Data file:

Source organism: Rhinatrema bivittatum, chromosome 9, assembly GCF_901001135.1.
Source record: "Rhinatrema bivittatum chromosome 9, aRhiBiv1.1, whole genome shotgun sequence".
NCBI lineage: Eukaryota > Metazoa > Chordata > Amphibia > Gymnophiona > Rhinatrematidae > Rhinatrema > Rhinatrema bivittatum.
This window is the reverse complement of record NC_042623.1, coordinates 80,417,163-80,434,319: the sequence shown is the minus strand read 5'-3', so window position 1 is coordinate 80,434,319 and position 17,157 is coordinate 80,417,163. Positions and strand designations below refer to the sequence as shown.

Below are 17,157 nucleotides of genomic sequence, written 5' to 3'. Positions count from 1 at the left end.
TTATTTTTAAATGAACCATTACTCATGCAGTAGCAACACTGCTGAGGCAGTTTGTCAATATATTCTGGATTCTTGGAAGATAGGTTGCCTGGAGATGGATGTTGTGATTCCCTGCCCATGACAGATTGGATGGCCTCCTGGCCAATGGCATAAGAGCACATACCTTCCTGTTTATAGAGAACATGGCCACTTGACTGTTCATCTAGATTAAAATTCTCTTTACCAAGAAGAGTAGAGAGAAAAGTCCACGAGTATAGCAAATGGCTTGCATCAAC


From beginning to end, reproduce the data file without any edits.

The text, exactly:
Source organism: Rhinatrema bivittatum, chromosome 9, assembly GCF_901001135.1.
Source record: "Rhinatrema bivittatum chromosome 9, aRhiBiv1.1, whole genome shotgun sequence".
NCBI lineage: Eukaryota > Metazoa > Chordata > Amphibia > Gymnophiona > Rhinatrematidae > Rhinatrema > Rhinatrema bivittatum.
This window is the reverse complement of record NC_042623.1, coordinates 80,417,163-80,434,319: the sequence shown is the minus strand read 5'-3', so window position 1 is coordinate 80,434,319 and position 17,157 is coordinate 80,417,163. Positions and strand designations below refer to the sequence as shown.

Below are 17,157 nucleotides of genomic sequence, written 5' to 3'. Positions count from 1 at the left end.
TTATTTTTAAATGAACCATTACTCATGCAGTAGCAACACTGCTGAGGCAGTTTGTCAATATATTCTGGATTCTTGGAAGATAGGTTGCCTGGAGATGGATGTTGTGATTCCCTGCCCATGACAGATTGGATGGCCTCCTGGCCAATGGCATAAGAGCACATACCTTCCTGTTTATAGAGAACATGGCCACTTGACTGTTCATCTAGATTAAAATTCTCTTTACCAAGAAGAGTAGAGAGAAAAGTCCACGAGTATAGCAAATGGCTTGCATCAAC